Day By Day© by Chris Muir.

Monday, March 14, 2005

Getting rid of bad judges

Federal judges serve for life -- it's in the Constitution. And it's certainly a problem, as the guys over at PowerLine point out here. The only way to change that is through a Constitutional amendment. Although most people don't realize it, a friend just pointed out to me that there are actually two ways to amend the Constitution, both set out in Article V:

The Congress, whenever two thirds of both Houses shall deem it necessary, shall propose Amendments to this Constitution, or, on the Application of the Legislatures of two thirds of the several States, shall call a Convention for proposing Amendments, which, in either Case, shall be valid to all Intents and Purposes, as Part of this Constitution, when ratified by the Legislatures of three fourths of the several States, or by Conventions in three fourths thereof, as the one or the other Mode of Ratification may be proposed by the Congress; Provided that no Amendment which may be made prior to the Year One thousand eight hundred and eight shall in any Manner affect the first and fourth Clauses in the Ninth Section of the first Article; and that no State, without its Consent, shall be deprived of its equal Suffrage in the Senate.
In other words, one way to do it is to have a proposed amendment pass both the Senate and the House by a two-thirds majority in each. Then, the proposed amendment has to be approved by the individual states. This is the commonly used way to amend the constitution, and one that failed, most recently, with the Equal Rights Amendment. The second way is a bit more interesting, especially since its never been used since the first Constitutional Convention:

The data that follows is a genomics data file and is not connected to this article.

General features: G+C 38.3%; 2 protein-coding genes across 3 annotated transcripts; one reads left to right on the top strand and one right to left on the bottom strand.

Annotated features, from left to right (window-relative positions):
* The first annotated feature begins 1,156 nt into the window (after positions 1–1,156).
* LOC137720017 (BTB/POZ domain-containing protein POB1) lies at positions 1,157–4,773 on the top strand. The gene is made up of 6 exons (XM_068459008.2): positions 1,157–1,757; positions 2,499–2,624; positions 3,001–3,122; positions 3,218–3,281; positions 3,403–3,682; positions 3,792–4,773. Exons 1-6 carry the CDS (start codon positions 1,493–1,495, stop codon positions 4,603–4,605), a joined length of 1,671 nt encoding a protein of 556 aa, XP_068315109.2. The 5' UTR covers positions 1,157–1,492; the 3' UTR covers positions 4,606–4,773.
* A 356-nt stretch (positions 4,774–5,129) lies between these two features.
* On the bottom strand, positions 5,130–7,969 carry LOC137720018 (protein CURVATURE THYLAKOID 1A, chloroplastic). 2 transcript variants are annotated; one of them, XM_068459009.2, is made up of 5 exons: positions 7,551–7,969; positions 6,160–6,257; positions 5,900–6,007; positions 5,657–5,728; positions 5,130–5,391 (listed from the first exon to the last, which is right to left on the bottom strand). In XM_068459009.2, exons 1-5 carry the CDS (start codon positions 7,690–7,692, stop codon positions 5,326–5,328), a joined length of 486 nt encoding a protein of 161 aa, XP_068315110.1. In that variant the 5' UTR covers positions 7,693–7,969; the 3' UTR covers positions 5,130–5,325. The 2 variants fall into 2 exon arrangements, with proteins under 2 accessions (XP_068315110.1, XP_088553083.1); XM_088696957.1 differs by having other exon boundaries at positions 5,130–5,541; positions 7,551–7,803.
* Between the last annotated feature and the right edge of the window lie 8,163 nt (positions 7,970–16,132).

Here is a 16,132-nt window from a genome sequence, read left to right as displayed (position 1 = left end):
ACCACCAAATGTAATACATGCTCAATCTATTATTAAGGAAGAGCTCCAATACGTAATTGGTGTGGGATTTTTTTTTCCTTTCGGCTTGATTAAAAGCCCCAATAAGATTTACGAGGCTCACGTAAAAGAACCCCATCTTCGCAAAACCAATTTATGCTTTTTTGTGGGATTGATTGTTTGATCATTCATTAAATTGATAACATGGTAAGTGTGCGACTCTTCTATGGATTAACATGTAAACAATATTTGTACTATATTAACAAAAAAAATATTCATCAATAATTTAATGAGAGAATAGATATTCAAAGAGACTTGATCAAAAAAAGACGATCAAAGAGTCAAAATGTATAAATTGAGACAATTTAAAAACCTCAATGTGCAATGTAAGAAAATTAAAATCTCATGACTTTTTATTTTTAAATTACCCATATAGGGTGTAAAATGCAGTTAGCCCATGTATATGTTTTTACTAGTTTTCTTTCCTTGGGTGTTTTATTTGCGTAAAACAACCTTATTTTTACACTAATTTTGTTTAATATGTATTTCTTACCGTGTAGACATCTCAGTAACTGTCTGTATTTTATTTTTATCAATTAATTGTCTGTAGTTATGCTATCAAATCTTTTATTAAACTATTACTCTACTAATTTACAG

The second method prescribed is for a Constitutional Convention to be called by two-thirds of the legislatures of the States, and for that Convention to propose one or more amendments. These amendments are then sent to the states to be approved by three-fourths of the legislatures or conventions. This route has never been taken, and there is discussion in political science circles about just how such a convention would be convened, and what kind of changes it would bring about.
As my friend explained to me, what this means is that the Red States could bypass Congressional gridlock and convene a Constitutional Convention to get all sorts of interesting things going -- things like term limits for Federal judges, clarification of the Establishment Clause, a Traditional Marriage Amendment, etc. With momentum from preapproval by the States, Congress would be hard pressed not to ratify the resulting amendments.